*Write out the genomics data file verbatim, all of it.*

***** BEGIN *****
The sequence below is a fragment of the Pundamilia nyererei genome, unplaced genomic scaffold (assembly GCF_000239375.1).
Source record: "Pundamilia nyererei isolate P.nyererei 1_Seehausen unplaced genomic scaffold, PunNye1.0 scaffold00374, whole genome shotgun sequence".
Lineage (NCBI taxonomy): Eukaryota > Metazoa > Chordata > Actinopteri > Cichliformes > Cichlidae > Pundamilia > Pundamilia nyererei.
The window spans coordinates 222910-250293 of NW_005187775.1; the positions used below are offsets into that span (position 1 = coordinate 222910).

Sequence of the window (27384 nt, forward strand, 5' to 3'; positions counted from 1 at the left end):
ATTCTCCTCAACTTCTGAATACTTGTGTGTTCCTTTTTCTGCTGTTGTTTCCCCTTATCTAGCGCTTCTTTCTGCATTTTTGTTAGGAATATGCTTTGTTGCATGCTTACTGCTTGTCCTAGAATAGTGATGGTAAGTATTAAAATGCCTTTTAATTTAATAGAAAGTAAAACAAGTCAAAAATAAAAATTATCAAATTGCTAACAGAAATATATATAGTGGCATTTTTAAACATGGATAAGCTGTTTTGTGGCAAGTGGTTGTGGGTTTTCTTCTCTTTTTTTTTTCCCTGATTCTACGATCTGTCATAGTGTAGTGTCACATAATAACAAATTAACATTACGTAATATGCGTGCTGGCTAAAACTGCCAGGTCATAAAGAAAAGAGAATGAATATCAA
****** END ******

The sequence below is a fragment of the Pundamilia nyererei genome, unplaced genomic scaffold (assembly GCF_000239375.1).
Source record: "Pundamilia nyererei isolate P.nyererei 1_Seehausen unplaced genomic scaffold, PunNye1.0 scaffold00374, whole genome shotgun sequence".
Lineage (NCBI taxonomy): Eukaryota > Metazoa > Chordata > Actinopteri > Cichliformes > Cichlidae > Pundamilia > Pundamilia nyererei.
The window spans coordinates 222910-250293 of NW_005187775.1; the positions used below are offsets into that span (position 1 = coordinate 222910).

Sequence of the window (27384 nt, forward strand, 5' to 3'; positions counted from 1 at the left end):
ATTCTCCTCAACTTCTGAATACTTGTGTGTTCCTTTTTCTGCTGTTGTTTCCCCTTATCTAGCGCTTCTTTCTGCATTTTTGTTAGGAATATGCTTTGTTGCATGCTTACTGCTTGTCCTAGAATAGTGATGGTAAGTATTAAAATGCCTTTTAATTTAATAGAAAGTAAAACAAGTCAAAAATAAAAATTATCAAATTGCTAACAGAAATATATATAGTGGCATTTTTAAACATGGATAAGCTGTTTTGTGGCAAGTGGTTGTGGGTTTTCTTCTCTTTTTTTTTTCCCTGATTCTACGATCTGTCATAGTGTAGTGTCACATAATAACAAATTAACATTACGTAATATGCGTGCTGGCTAAAACTGCCAGGTCATAAAGAAAAGAGAATGAATATCAA